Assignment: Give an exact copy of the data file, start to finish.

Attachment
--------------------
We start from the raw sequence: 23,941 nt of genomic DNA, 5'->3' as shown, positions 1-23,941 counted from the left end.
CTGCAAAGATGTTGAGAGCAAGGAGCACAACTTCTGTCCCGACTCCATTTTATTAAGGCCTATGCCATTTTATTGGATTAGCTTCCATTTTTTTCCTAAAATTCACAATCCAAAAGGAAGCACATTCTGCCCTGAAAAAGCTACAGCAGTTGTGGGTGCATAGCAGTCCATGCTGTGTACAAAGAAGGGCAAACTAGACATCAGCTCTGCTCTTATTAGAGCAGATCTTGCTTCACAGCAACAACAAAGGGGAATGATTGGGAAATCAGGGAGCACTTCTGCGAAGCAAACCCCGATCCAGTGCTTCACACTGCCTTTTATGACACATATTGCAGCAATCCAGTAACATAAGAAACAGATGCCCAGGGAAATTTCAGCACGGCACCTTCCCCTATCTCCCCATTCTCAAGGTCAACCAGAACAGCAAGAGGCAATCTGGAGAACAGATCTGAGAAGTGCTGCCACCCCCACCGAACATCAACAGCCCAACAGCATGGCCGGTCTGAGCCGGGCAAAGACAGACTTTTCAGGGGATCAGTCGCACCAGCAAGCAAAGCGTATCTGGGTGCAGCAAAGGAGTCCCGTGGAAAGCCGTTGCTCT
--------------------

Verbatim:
We start from the raw sequence: 23,941 nt of genomic DNA, 5'->3' as shown, positions 1-23,941 counted from the left end.
CTGCAAAGATGTTGAGAGCAAGGAGCACAACTTCTGTCCCGACTCCATTTTATTAAGGCCTATGCCATTTTATTGGATTAGCTTCCATTTTTTTCCTAAAATTCACAATCCAAAAGGAAGCACATTCTGCCCTGAAAAAGCTACAGCAGTTGTGGGTGCATAGCAGTCCATGCTGTGTACAAAGAAGGGCAAACTAGACATCAGCTCTGCTCTTATTAGAGCAGATCTTGCTTCACAGCAACAACAAAGGGGAATGATTGGGAAATCAGGGAGCACTTCTGCGAAGCAAACCCCGATCCAGTGCTTCACACTGCCTTTTATGACACATATTGCAGCAATCCAGTAACATAAGAAACAGATGCCCAGGGAAATTTCAGCACGGCACCTTCCCCTATCTCCCCATTCTCAAGGTCAACCAGAACAGCAAGAGGCAATCTGGAGAACAGATCTGAGAAGTGCTGCCACCCCCACCGAACATCAACAGCCCAACAGCATGGCCGGTCTGAGCCGGGCAAAGACAGACTTTTCAGGGGATCAGTCGCACCAGCAAGCAAAGCGTATCTGGGTGCAGCAAAGGAGTCCCGTGGAAAGCCGTTGCTCT